Tuesday, July 27, 2010

An entertaining escape...

My plan for this blog, moving forward, had been to focus on the positive things. Rather than an endless rant to let you into my world and know all about me (because hey, I’m really not that interesting) I have enjoyed sharing my positive juju with the world and planned to keep going with that.

But, in the immortal words of John Lennon “life is what happens to you while you’re busy making other plans.”

And so, beautiful boys (and girls), the time has come when my personal life must encroach upon my creative psyche. I found out a few weeks ago that my mother’s long battle with cancer will be ending soon. We won’t call it a loss, she fought too hard for that. We’re going to call this one a tie. Tie or no tie, nonetheless, this is clearly devastating news. I haven’t been much of a blogger as a result, opting instead to share my feelings with the world through the emerging art of text messaging.

But, ars longa, vitae brevis est. I had a recent affirmation of that, and in my faith in the power of storytelling. I hate to hear people refer to books and movies as “entertainment.” They are this, no doubt; however, I think the stories we tell ourselves and each other become a part of our cultural identity. Just as the Greeks are remembered for (among many other things) the beauty and intricacy of their mythology and epic poems, I think we will be remembered partially for our stories.

This is a scary concept, I know. I really would not want to be a member of the generation remembered for bringing The Hot Chick into our canon. But, that said, I would be proud to be part of the generation that contributed A Prayer for Owen Meany, The United States of Leland, Flight, True Blood, Braveheart and many others.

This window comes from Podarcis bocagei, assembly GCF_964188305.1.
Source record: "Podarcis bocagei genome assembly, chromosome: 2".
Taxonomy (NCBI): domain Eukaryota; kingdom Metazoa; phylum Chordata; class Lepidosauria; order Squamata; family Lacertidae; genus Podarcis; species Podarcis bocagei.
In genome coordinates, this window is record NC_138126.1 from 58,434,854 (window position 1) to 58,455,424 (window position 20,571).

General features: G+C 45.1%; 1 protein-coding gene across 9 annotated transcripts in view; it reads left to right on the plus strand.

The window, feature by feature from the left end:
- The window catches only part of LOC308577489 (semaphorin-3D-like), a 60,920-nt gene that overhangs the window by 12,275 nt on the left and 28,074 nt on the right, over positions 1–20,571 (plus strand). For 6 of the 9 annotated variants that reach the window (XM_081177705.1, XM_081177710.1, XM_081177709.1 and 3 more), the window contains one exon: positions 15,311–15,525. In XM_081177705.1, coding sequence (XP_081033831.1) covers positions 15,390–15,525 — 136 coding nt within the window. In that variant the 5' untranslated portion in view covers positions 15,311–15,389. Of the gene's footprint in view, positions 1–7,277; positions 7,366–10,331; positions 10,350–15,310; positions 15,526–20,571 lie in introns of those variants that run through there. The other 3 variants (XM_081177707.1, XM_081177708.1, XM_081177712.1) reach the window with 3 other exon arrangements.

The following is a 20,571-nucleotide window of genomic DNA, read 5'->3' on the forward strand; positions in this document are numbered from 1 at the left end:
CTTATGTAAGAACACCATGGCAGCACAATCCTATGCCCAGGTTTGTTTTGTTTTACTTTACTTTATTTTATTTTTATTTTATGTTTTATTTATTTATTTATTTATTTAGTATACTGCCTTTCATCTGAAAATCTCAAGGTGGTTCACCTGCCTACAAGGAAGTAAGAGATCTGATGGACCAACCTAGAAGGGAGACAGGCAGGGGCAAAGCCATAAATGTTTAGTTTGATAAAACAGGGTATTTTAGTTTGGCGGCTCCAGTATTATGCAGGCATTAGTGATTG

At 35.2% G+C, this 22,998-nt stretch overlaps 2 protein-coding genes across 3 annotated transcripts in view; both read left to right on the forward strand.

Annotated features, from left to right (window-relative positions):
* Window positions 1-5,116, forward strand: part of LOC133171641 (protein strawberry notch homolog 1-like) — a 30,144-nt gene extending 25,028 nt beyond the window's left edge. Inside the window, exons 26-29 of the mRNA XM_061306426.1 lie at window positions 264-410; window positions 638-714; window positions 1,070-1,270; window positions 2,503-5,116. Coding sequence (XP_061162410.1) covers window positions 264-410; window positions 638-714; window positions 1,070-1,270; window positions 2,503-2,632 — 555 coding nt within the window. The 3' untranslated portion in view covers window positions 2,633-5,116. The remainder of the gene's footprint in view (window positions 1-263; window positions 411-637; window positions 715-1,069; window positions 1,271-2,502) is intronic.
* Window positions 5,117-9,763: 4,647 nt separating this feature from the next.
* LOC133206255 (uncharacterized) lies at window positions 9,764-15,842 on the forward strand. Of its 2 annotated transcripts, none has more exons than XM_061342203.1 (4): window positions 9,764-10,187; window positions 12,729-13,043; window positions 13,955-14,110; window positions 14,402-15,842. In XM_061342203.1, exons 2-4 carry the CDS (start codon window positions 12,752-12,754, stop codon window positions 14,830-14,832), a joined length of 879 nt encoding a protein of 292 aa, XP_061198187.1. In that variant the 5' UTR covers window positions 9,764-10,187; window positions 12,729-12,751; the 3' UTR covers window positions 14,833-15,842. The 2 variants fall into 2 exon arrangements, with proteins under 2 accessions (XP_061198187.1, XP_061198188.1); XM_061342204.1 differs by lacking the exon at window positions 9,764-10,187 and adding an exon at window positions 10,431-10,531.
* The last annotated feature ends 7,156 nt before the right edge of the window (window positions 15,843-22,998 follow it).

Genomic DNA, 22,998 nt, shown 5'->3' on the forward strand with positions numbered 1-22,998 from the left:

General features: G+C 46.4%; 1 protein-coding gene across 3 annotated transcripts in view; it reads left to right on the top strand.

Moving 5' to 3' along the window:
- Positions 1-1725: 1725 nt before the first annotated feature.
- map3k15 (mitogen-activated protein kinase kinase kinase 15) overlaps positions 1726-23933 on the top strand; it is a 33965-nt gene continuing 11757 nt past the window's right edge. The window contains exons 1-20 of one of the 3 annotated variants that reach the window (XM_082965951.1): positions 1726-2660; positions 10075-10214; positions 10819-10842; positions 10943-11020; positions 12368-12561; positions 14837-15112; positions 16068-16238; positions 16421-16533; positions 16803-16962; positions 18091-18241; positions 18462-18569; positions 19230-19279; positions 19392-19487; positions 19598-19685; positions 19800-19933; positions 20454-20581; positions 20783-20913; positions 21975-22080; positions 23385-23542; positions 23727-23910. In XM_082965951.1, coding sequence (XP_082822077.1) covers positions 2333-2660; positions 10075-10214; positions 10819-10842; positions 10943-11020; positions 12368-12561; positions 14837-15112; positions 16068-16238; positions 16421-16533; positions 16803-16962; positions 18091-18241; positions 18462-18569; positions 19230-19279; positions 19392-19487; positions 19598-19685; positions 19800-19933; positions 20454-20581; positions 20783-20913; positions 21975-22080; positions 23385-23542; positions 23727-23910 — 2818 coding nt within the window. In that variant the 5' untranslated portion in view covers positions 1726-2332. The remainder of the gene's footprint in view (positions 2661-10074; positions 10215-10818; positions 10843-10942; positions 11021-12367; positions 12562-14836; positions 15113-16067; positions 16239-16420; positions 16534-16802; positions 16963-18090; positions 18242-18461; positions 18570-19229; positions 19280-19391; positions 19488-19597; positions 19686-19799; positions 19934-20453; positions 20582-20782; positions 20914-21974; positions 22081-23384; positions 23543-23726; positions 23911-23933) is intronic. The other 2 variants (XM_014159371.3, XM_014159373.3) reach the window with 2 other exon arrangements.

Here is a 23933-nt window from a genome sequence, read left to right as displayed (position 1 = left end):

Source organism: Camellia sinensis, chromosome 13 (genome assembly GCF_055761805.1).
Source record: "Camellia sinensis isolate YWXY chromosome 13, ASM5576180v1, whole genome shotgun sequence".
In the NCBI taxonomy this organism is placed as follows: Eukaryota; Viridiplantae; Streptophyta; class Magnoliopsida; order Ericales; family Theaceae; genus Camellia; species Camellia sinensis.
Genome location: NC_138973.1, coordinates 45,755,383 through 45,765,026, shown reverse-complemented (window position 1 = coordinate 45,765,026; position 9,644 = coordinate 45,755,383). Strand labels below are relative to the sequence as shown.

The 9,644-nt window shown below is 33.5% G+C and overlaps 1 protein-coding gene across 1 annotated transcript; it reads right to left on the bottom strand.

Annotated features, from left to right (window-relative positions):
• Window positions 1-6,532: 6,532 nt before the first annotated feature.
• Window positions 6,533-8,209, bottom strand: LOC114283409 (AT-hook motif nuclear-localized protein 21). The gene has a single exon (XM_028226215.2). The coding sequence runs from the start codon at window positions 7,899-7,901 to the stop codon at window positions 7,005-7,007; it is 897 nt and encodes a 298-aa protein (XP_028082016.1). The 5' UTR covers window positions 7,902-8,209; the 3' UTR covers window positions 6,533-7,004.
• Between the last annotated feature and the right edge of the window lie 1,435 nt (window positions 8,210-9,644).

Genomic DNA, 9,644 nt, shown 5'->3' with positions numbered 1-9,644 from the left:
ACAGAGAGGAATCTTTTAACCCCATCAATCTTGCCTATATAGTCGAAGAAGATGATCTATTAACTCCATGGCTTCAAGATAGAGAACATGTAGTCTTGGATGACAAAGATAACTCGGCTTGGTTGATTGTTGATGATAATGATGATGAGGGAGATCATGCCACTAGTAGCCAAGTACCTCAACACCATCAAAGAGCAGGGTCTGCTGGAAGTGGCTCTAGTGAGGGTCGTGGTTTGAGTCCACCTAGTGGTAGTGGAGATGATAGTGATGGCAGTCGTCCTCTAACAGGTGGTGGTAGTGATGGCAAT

Here’s why I feel so strongly that movies are crucial: Because whether it is to make a point (like The Life of David Gale, even though I don’t agree with the point), or expose a new facet of our world to those who would not otherwise see it (Slumdog Millionaire) or simply to create a world that will allow us to marvel (bless you Harry Potter), at the end of the day all of these help us to see a world outside of our own little lives.

This weekend I had the unique and delightful opportunity to enter a world that made me forget my own. Honestly, for over a month I have had little else on my mind then my mom. It’s nearly impossible to focus on anything. And so, when I went to the movies on Saturday and sat through the entire film and realized, as I left, that I had been so completely immersed that I had gained two hours of freedom from my own thoughts, I was ecstatic.

The film, ladies and gentlemen, is Inception. The graphics and effects and cool concept will pull you in. Astoundingly good writing coupled with simply flawless acting will keep you there. When I left the theater, it felt odd to find myself simply in a parking lot looking for my car. I had so become part of this world, and been so enthralled by the story that re-entering my life startled me.

I don’t want to go too much into the plot because it is hard to explain without actually seeing it. The whole point is to experience it. Stories are what help us understand, cope, and even escape from our lives. I will be eternally grateful to this filmmaking team for helping me have two marvelous hours on Saturday. This film is what the “entertainment” industry should strive for. This is a film that, I hope, will help to define us not because it makes any bold proclamations or advances any special issues, but because it is an example of how an excellent story can hold you, keep you, and impact you.

And FYI, I am officially adding Joseph Gordon Levitt to the dreamy men list. He can chill with Ben Barnes, Brendan Frasier, Jonathan Brandis, Ryan Buell, and Robert Pattinson there for a while :0)

1 comment:

  1. "... I think we will be remembered partially for our stories."

    With the most recent review of your book you are on your way. Embrace these words about Max and Menna: "The writing is excellent, but the story is truly great, and it left me with the ache I know signifies the kind of book that will stay with me forever." ~Bibliophilia - Maggie's Bookshelf